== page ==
1. Who are you and what is your profession?
My name means Beth, "To Serve Bread with Honey" in Turkish. I'm a non-fiction filmmaker.
2. Can you tell us a little about your background and upbringing?
My academic background is in psychology, philosophy and creative writing. My cultural background is Midwestern.
3. What inspired you to become a filmmaker?
I can't say I have any sort of miracle narrative for how I arrived at being a filmmaker. At my own peril, I wandered toward it - like walking into the light even though the voices are screaming "Don't do it!" It's just the thing I love doing the very most, and I can't imagine doing anything else.
4. Who or what do you most admire?
I admire intellectual rigor and ferocity and I admire people who have arrived at their own Truth.
5. What do you love about Boston?
I know it's dorky, but Boston to me feels like the home of documentary and that's why I'm here. Some of the greats started here and really pioneered the art form...and the lingering effect is an ongoing conversation about craft and storytelling on a large scale. That's hard to find everywhere else.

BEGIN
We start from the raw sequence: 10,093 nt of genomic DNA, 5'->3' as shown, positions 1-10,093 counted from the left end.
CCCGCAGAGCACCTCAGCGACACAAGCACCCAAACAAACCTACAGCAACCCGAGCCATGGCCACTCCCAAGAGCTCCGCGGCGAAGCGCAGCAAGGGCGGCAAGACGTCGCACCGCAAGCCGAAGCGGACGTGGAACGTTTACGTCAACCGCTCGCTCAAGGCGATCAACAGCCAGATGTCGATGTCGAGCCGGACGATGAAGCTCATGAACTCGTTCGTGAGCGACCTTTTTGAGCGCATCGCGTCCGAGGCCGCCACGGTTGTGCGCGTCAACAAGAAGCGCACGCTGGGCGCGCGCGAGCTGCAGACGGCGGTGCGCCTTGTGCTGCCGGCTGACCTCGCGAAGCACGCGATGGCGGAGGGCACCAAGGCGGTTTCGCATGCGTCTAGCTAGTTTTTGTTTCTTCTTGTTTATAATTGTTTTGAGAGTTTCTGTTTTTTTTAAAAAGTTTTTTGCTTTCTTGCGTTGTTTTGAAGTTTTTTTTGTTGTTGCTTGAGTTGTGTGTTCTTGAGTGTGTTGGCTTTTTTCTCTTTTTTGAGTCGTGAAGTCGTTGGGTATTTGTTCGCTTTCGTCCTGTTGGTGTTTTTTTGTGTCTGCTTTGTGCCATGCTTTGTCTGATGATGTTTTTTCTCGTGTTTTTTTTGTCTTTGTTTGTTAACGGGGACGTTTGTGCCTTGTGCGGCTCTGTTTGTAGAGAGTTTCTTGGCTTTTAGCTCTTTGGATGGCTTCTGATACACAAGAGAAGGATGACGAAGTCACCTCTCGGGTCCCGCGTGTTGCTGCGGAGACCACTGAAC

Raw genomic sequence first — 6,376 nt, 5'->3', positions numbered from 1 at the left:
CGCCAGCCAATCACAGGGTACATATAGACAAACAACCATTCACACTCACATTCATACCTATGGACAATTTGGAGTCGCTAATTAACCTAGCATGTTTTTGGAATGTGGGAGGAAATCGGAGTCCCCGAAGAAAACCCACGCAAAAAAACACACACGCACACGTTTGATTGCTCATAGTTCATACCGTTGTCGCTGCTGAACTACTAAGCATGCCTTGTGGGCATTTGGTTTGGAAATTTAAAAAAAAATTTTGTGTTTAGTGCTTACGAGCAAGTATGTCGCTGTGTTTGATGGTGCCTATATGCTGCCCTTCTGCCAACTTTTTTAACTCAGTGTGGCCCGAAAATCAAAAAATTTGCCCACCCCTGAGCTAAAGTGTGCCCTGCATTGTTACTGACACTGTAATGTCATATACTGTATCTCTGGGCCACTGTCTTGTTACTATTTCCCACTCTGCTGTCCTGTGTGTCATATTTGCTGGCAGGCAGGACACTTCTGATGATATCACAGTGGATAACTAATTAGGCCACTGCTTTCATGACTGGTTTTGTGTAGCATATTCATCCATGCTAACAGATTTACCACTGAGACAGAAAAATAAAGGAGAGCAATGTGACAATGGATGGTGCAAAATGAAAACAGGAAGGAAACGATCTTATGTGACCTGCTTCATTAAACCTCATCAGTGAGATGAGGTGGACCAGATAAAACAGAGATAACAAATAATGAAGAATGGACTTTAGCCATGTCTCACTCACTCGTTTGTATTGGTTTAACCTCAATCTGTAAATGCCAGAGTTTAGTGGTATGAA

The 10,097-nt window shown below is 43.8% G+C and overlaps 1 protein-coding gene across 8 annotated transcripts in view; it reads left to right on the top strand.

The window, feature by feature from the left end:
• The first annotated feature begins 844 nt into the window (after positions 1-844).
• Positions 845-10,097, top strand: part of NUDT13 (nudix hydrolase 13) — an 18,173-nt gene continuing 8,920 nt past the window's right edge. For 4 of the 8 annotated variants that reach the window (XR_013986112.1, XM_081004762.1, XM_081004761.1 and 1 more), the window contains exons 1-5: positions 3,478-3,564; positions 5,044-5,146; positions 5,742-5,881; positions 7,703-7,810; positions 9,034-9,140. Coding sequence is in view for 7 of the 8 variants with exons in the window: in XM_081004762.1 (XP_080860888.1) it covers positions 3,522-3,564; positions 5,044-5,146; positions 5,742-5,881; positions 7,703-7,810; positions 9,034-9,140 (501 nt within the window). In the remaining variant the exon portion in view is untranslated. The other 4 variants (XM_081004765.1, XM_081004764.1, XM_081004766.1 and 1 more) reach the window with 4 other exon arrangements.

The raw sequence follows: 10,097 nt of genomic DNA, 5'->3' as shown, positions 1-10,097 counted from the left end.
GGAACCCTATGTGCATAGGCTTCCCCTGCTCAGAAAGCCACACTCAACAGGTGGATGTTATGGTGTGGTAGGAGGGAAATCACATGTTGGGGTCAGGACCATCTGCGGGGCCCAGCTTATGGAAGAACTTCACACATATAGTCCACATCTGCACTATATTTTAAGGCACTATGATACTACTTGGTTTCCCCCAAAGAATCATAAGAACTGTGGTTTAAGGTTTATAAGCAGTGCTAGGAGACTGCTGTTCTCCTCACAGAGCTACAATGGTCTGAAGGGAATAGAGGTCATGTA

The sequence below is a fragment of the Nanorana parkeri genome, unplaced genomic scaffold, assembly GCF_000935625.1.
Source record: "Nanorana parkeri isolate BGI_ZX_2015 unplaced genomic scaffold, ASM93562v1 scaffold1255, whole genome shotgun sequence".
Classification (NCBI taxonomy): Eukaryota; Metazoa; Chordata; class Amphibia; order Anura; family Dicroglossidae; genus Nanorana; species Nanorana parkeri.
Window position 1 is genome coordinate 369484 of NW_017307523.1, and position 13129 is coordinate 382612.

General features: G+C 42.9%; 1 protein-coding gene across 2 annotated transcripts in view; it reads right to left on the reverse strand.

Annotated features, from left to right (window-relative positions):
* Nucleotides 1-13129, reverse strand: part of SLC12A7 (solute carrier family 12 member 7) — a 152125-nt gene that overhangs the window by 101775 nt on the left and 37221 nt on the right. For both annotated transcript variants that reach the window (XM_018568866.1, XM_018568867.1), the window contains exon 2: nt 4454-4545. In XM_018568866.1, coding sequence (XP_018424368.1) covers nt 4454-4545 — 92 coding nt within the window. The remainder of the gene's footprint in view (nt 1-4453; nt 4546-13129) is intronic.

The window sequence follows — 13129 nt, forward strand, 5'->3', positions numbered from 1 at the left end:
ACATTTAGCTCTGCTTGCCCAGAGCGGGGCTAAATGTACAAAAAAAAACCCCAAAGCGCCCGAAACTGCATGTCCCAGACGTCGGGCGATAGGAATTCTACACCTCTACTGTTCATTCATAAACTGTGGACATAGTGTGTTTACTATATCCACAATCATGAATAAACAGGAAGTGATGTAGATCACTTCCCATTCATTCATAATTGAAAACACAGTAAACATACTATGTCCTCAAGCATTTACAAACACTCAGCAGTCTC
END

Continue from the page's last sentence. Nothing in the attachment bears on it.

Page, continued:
6. What do you fear most for Boston?
My biggest fear for my city is gentrification. Admittedly, I might be part of the "problem" - but there's a great depth of beautiful cultural heritage in the Boston area and if housing/development keeps going in the direction it is now, we're going to wash it all out of our diverse city.
7. What do you hope for Boston in the next 20 years?
As Boston continues to grow over the next 20 years, I hope that city planners take human interests into account and design a future city where quality of life trumps commerce and cars.